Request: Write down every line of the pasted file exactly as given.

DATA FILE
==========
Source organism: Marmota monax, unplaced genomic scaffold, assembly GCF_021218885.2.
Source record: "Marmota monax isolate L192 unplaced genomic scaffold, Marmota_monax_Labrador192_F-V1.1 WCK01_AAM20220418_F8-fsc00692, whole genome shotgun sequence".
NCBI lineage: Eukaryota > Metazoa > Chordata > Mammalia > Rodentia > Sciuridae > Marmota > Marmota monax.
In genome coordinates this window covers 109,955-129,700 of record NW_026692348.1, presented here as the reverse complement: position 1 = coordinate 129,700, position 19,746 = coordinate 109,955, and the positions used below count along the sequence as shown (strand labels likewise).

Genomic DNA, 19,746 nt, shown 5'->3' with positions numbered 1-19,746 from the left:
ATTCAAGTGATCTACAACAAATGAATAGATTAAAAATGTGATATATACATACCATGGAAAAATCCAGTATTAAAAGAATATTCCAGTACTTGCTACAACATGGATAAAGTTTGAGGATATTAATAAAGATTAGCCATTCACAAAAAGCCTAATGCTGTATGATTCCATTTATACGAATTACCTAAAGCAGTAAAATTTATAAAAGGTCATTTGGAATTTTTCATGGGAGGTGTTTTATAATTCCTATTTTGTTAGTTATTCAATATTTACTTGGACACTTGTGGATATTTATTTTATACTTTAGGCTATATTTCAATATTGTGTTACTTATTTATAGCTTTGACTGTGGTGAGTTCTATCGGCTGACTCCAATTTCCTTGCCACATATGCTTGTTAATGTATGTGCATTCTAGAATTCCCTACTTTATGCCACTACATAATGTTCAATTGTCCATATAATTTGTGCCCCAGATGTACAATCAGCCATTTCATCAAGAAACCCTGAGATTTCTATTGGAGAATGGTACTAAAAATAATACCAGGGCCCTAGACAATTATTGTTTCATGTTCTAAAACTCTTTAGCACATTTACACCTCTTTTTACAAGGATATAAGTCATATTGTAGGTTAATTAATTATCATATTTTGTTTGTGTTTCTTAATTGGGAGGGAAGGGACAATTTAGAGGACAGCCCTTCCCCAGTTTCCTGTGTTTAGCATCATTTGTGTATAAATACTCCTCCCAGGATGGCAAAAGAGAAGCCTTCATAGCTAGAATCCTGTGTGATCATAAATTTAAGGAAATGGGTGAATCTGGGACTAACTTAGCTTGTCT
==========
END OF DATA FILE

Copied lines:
Source organism: Marmota monax, unplaced genomic scaffold, assembly GCF_021218885.2.
Source record: "Marmota monax isolate L192 unplaced genomic scaffold, Marmota_monax_Labrador192_F-V1.1 WCK01_AAM20220418_F8-fsc00692, whole genome shotgun sequence".
NCBI lineage: Eukaryota > Metazoa > Chordata > Mammalia > Rodentia > Sciuridae > Marmota > Marmota monax.
In genome coordinates this window covers 109,955-129,700 of record NW_026692348.1, presented here as the reverse complement: position 1 = coordinate 129,700, position 19,746 = coordinate 109,955, and the positions used below count along the sequence as shown (strand labels likewise).

Genomic DNA, 19,746 nt, shown 5'->3' with positions numbered 1-19,746 from the left:
ATTCAAGTGATCTACAACAAATGAATAGATTAAAAATGTGATATATACATACCATGGAAAAATCCAGTATTAAAAGAATATTCCAGTACTTGCTACAACATGGATAAAGTTTGAGGATATTAATAAAGATTAGCCATTCACAAAAAGCCTAATGCTGTATGATTCCATTTATACGAATTACCTAAAGCAGTAAAATTTATAAAAGGTCATTTGGAATTTTTCATGGGAGGTGTTTTATAATTCCTATTTTGTTAGTTATTCAATATTTACTTGGACACTTGTGGATATTTATTTTATACTTTAGGCTATATTTCAATATTGTGTTACTTATTTATAGCTTTGACTGTGGTGAGTTCTATCGGCTGACTCCAATTTCCTTGCCACATATGCTTGTTAATGTATGTGCATTCTAGAATTCCCTACTTTATGCCACTACATAATGTTCAATTGTCCATATAATTTGTGCCCCAGATGTACAATCAGCCATTTCATCAAGAAACCCTGAGATTTCTATTGGAGAATGGTACTAAAAATAATACCAGGGCCCTAGACAATTATTGTTTCATGTTCTAAAACTCTTTAGCACATTTACACCTCTTTTTACAAGGATATAAGTCATATTGTAGGTTAATTAATTATCATATTTTGTTTGTGTTTCTTAATTGGGAGGGAAGGGACAATTTAGAGGACAGCCCTTCCCCAGTTTCCTGTGTTTAGCATCATTTGTGTATAAATACTCCTCCCAGGATGGCAAAAGAGAAGCCTTCATAGCTAGAATCCTGTGTGATCATAAATTTAAGGAAATGGGTGAATCTGGGACTAACTTAGCTTGTCT